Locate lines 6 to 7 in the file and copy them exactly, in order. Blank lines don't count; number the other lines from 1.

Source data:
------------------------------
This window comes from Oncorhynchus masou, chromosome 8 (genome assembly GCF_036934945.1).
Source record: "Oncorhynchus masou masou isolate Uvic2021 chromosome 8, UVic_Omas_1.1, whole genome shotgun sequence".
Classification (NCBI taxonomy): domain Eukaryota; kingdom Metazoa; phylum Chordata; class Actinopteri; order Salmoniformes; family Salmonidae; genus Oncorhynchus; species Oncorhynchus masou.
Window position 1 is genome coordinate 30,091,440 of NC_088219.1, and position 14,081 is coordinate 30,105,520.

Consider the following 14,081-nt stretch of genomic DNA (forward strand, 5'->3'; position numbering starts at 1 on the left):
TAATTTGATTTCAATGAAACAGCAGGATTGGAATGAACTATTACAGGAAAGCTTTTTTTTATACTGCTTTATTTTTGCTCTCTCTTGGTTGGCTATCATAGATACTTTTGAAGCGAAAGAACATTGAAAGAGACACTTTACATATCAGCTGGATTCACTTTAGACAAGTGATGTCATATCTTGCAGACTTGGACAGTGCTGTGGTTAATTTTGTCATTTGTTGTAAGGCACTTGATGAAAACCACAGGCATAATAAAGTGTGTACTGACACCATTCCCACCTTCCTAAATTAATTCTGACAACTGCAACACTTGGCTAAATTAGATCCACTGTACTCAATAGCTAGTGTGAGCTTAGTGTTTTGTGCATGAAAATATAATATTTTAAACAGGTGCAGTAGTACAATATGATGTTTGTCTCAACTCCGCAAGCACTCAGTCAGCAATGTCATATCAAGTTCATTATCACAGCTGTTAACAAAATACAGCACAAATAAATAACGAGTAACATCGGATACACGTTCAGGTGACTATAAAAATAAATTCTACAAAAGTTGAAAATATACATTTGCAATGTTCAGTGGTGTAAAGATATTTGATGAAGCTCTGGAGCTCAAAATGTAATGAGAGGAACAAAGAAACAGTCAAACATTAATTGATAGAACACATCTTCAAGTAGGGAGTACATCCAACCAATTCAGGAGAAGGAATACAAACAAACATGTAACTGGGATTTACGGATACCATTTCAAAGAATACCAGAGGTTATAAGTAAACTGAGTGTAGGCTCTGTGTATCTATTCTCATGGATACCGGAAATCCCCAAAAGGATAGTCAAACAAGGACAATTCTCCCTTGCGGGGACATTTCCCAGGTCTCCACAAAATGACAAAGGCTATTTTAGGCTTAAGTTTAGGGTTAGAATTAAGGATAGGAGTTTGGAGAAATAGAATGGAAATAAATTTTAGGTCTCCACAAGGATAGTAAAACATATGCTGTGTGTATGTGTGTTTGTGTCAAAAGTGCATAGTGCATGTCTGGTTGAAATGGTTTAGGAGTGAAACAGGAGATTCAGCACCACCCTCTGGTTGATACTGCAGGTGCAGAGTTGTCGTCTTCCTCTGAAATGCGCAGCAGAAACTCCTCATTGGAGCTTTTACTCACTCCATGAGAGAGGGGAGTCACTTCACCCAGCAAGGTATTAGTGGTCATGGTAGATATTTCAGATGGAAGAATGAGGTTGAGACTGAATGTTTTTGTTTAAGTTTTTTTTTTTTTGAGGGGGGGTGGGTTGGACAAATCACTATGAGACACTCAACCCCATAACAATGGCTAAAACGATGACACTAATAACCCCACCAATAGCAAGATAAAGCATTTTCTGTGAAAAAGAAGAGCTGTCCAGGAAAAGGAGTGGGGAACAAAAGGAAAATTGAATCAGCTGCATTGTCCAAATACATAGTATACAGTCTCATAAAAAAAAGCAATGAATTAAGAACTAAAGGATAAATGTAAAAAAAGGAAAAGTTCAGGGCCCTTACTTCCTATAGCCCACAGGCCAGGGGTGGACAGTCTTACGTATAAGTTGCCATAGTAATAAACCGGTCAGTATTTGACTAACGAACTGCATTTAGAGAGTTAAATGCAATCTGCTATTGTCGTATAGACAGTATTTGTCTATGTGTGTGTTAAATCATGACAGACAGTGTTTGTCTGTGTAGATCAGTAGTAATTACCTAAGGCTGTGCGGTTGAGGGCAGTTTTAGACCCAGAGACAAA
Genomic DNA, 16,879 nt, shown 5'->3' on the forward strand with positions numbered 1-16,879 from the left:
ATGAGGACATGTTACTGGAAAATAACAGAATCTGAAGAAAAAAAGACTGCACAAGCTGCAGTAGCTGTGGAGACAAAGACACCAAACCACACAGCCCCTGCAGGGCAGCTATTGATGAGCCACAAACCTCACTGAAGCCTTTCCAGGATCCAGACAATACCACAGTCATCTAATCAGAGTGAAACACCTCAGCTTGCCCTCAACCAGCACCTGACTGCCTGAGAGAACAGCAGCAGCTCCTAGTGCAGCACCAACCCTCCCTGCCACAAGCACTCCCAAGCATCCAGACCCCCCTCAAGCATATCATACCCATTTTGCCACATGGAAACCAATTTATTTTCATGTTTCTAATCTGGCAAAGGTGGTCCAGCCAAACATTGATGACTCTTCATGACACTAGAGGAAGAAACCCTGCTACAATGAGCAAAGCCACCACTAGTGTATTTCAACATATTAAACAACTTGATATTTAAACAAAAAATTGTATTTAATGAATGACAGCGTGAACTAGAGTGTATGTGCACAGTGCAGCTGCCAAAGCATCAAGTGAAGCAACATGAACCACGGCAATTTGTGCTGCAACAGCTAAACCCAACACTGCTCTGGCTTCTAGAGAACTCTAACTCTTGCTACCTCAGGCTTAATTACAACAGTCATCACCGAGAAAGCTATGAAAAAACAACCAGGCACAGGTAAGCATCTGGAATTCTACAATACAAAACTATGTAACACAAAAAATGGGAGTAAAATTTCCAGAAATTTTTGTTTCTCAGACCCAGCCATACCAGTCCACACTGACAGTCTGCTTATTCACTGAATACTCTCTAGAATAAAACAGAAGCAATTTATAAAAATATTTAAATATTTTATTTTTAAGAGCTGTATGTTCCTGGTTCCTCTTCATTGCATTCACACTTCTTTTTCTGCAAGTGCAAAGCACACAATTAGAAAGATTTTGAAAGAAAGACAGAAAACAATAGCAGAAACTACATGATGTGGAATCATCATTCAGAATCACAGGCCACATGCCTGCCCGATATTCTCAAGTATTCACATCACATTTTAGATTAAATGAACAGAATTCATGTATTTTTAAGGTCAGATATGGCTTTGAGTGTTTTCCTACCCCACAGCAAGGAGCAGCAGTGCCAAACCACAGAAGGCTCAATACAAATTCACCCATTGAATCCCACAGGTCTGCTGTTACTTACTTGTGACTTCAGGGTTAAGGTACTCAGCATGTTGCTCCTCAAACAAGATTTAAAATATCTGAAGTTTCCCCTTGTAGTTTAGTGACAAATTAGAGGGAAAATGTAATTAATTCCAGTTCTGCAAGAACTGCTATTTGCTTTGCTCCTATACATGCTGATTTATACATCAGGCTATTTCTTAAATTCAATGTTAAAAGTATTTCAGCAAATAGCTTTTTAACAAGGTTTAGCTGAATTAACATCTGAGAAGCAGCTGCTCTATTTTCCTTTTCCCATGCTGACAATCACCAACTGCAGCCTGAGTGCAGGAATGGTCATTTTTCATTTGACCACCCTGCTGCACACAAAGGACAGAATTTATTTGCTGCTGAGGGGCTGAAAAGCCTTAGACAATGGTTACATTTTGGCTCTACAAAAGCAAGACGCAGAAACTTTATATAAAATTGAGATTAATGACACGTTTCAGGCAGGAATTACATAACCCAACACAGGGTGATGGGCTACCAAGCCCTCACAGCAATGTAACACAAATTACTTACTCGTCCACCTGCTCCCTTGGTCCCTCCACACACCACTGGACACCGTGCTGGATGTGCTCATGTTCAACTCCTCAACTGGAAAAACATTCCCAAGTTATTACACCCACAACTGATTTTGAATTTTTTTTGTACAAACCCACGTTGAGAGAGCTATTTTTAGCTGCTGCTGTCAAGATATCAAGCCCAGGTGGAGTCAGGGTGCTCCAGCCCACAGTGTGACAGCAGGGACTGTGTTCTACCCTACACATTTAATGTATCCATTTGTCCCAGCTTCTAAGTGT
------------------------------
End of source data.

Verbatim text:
TAATTTGATTTCAATGAAACAGCAGGATTGGAATGAACTATTACAGGAAAGCTTTTTTTTATACTGCTTTATTTTTGCTCTCTCTTGGTTGGCTATCATAGATACTTTTGAAGCGAAAGAACATTGAAAGAGACACTTTACATATCAGCTGGATTCACTTTAGACAAGTGATGTCATATCTTGCAGACTTGGACAGTGCTGTGGTTAATTTTGTCATTTGTTGTAAGGCACTTGATGAAAACCACAGGCATAATAAAGTGTGTACTGACACCATTCCCACCTTCCTAAATTAATTCTGACAACTGCAACACTTGGCTAAATTAGATCCACTGTACTCAATAGCTAGTGTGAGCTTAGTGTTTTGTGCATGAAAATATAATATTTTAAACAGGTGCAGTAGTACAATATGATGTTTGTCTCAACTCCGCAAGCACTCAGTCAGCAATGTCATATCAAGTTCATTATCACAGCTGTTAACAAAATACAGCACAAATAAATAACGAGTAACATCGGATACACGTTCAGGTGACTATAAAAATAAATTCTACAAAAGTTGAAAATATACATTTGCAATGTTCAGTGGTGTAAAGATATTTGATGAAGCTCTGGAGCTCAAAATGTAATGAGAGGAACAAAGAAACAGTCAAACATTAATTGATAGAACACATCTTCAAGTAGGGAGTACATCCAACCAATTCAGGAGAAGGAATACAAACAAACATGTAACTGGGATTTACGGATACCATTTCAAAGAATACCAGAGGTTATAAGTAAACTGAGTGTAGGCTCTGTGTATCTATTCTCATGGATACCGGAAATCCCCAAAAGGATAGTCAAACAAGGACAATTCTCCCTTGCGGGGACATTTCCCAGGTCTCCACAAAATGACAAAGGCTATTTTAGGCTTAAGTTTAGGGTTAGAATTAAGGATAGGAGTTTGGAGAAATAGAATGGAAATAAATTTTAGGTCTCCACAAGGATAGTAAAACATATGCTGTGTGTATGTGTGTTTGTGTCAAAAGTGCATAGTGCATGTCTGGTTGAAATGGTTTAGGAGTGAAACAGGAGATTCAGCACCACCCTCTGGTTGATACTGCAGGTGCAGAGTTGTCGTCTTCCTCTGAAATGCGCAGCAGAAACTCCTCATTGGAGCTTTTACTCACTCCATGAGAGAGGGGAGTCACTTCACCCAGCAAGGTATTAGTGGTCATGGTAGATATTTCAGATGGAAGAATGAGGTTGAGACTGAATGTTTTTGTTTAAGTTTTTTTTTTTTTGAGGGGGGGTGGGTTGGACAAATCACTATGAGACACTCAACCCCATAACAATGGCTAAAACGATGACACTAATAACCCCACCAATAGCAAGATAAAGCATTTTCTGTGAAAAAGAAGAGCTGTCCAGGAAAAGGAGTGGGGAACAAAAGGAAAATTGAATCAGCTGCATTGTCCAAATACATAGTATACAGTCTCATAAAAAAAAGCAATGAATTAAGAACTAAAGGATAAATGTAAAAAAAGGAAAAGTTCAGGGCCCTTACTTCCTATAGCCCACAGGCCAGGGGTGGACAGTCTTACGTATAAGTTGCCATAGTAATAAACCGGTCAGTATTTGACTAACGAACTGCATTTAGAGAGTTAAATGCAATCTGCTATTGTCGTATAGACAGTATTTGTCTATGTGTGTGTTAAATCATGACAGACAGTGTTTGTCTGTGTAGATCAGTAGTAATTACCTAAGGCTGTGCGGTTGAGGGCAGTTTTAGACCCAGAGACAAA
Genomic DNA, 16,879 nt, shown 5'->3' on the forward strand with positions numbered 1-16,879 from the left: